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Protest Atmosphere Tense, Party-Like

April 16, 2000

WASHINGTON (AP) _ Alli Starr of San Francisco looked at the line of police officers, their billy clubs at the ready, facing off with a group of angry protesters on Pennsylvania Avenue. And she danced.

Following the lead of nearby drummers, the 32-year-old woman and her three friends gyrated smoothly in a circle, flowing hand movements in time with the beat. The nearby crowd slowly forgot the police and began to dance and clap as well.

A tense situation soon turned into a street party.

Many of the protesters in Washington used their own brands of music Sunday, from saxophones to guitars to harmonicas, as well as dancing to get their points across.

Starr and her friends, the Emma Said Dance Project of San Francisco, used dance to help keep the protest crowds calm and focused on what they were supposed to be doing.

``That was our solidarity dance,″ she said, catching her breath. ``A quartet of women dancing in solidarity with people around the globe and with people in the inner city of this country.″

Every group seemed to have at least an amateur drummer, beating on a bucket or a nearby street sign.

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Call it Andres Thomas Conteris’ Tienanmen moment.

The 38-year-old activist from Washington stopped a military-style truck as it moved through a tense crowd standoff Saturday night, standing in front of the truck with his hand held high.

His pose was reminiscent of the famous picture of a student blocking a tank near Tienanmen Square in the 1989 showdown between Chinese protesters and troops in Beijing.

Conteris, with the Center for Economic Justice in Washington, successfully blocked the truck for several minutes before he was wrestled away by police.

``We’re seeing an escalation of the violence by police, but we’re remaining nonviolent,″ Conteris said, after police let him go. ``I put my body in the way of those trucks. What’s happening tonight is a symbolic show of force, but we will not be deterred.″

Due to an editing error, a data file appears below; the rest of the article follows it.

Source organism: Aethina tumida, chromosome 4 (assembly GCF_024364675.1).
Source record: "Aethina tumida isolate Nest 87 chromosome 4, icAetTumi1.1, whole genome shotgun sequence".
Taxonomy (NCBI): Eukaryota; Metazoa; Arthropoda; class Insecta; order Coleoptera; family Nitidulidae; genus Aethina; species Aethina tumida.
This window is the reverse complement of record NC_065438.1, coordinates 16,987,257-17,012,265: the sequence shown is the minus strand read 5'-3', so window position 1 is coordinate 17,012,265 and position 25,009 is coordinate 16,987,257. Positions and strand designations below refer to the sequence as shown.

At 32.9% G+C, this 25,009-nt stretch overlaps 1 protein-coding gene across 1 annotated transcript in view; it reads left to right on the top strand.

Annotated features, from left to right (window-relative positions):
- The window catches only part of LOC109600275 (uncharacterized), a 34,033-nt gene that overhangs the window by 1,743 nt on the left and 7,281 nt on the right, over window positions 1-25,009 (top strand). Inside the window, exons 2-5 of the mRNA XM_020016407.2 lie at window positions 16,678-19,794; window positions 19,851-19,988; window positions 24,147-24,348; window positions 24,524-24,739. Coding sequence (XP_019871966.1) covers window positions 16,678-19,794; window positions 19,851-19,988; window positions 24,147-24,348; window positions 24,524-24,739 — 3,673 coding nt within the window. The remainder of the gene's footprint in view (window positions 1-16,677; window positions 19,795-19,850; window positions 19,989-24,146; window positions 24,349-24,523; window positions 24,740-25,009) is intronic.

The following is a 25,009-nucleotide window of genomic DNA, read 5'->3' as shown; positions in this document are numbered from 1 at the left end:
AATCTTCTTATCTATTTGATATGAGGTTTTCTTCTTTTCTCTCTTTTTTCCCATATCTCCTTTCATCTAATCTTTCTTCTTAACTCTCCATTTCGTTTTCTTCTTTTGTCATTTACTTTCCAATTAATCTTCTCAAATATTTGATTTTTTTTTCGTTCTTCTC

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Gene Stilp of Harrisburg, Pa., stood on a platform on an anti-nuclear float dressed in a tuxedo. He said he was dressed to the hilt because ``if you have to go to the bathroom, the best place to go is the Mayflower Hotel (in downtown Washington). And if you’re in a tuxedo they let you right in.″

The energy consultant said he successfully walked into the hotel ``bleary-eyed, like I’d been partying all night.″

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Judy Sperber of Washington, who pushed a stroller with her 2-year-old daughter Jadie, said she wanted the child ``to be part of this.″

``I hope she’ll learn why you have to question stuff.″ The youngster wore a T-shirt that said ``Question authority.″

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Several hundred people marched Sunday down the K Street business and lobbying corridor a block from Pennsylvania Avenue. They beat on plastic buckets and drums, spray-painted slogans on an empty police bus and dragged heavy metal garbage cans into the street.

The police presence was light, and some people got stuck in their cars, as protesters swarmed around them and lifted their banners over the vehicles as they passed by.

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Late in the afternoon, as hundreds of protesters listened to speeches under a warm spring sun on the Ellipse behind the White House, two dozen mounted police, holding shields and wearing helmets, sat on their horses under a shade tree at the fringe of the good-natured crowd.

Farther away, a contingent of protesters marched boisterously down Constitution Avenue. The officers and their horses watched in silence.

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EDITORS _ Associated Press writers Cal Woodward, Larry Margasak, Robert Glass and Will Lester contributed to this notebook.

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